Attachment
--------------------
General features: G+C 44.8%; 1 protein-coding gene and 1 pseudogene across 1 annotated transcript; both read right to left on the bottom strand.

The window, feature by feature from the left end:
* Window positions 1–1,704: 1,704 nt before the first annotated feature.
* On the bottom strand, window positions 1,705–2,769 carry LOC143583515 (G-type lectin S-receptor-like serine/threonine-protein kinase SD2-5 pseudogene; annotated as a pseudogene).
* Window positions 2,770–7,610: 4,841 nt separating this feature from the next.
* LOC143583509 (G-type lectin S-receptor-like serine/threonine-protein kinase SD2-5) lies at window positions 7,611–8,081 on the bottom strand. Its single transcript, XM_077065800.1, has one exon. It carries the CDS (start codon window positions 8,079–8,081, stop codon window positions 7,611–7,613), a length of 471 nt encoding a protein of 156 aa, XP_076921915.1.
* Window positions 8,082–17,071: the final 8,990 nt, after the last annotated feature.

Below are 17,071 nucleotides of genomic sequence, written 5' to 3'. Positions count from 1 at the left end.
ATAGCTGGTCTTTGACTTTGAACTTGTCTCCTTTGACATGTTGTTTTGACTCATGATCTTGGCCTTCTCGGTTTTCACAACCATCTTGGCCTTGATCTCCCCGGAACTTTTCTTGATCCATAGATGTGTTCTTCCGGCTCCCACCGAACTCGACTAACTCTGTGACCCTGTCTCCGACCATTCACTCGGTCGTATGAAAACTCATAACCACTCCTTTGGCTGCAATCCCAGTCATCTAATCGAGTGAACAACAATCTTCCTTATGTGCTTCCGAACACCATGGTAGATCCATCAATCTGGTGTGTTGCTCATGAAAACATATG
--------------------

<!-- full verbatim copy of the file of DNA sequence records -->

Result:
General features: G+C 44.8%; 1 protein-coding gene and 1 pseudogene across 1 annotated transcript; both read right to left on the bottom strand.

The window, feature by feature from the left end:
* Window positions 1–1,704: 1,704 nt before the first annotated feature.
* On the bottom strand, window positions 1,705–2,769 carry LOC143583515 (G-type lectin S-receptor-like serine/threonine-protein kinase SD2-5 pseudogene; annotated as a pseudogene).
* Window positions 2,770–7,610: 4,841 nt separating this feature from the next.
* LOC143583509 (G-type lectin S-receptor-like serine/threonine-protein kinase SD2-5) lies at window positions 7,611–8,081 on the bottom strand. Its single transcript, XM_077065800.1, has one exon. It carries the CDS (start codon window positions 8,079–8,081, stop codon window positions 7,611–7,613), a length of 471 nt encoding a protein of 156 aa, XP_076921915.1.
* Window positions 8,082–17,071: the final 8,990 nt, after the last annotated feature.

Below are 17,071 nucleotides of genomic sequence, written 5' to 3'. Positions count from 1 at the left end.
ATAGCTGGTCTTTGACTTTGAACTTGTCTCCTTTGACATGTTGTTTTGACTCATGATCTTGGCCTTCTCGGTTTTCACAACCATCTTGGCCTTGATCTCCCCGGAACTTTTCTTGATCCATAGATGTGTTCTTCCGGCTCCCACCGAACTCGACTAACTCTGTGACCCTGTCTCCGACCATTCACTCGGTCGTATGAAAACTCATAACCACTCCTTTGGCTGCAATCCCAGTCATCTAATCGAGTGAACAACAATCTTCCTTATGTGCTTCCGAACACCATGGTAGATCCATCAATCTGGTGTGTTGCTCATGAAAACATATG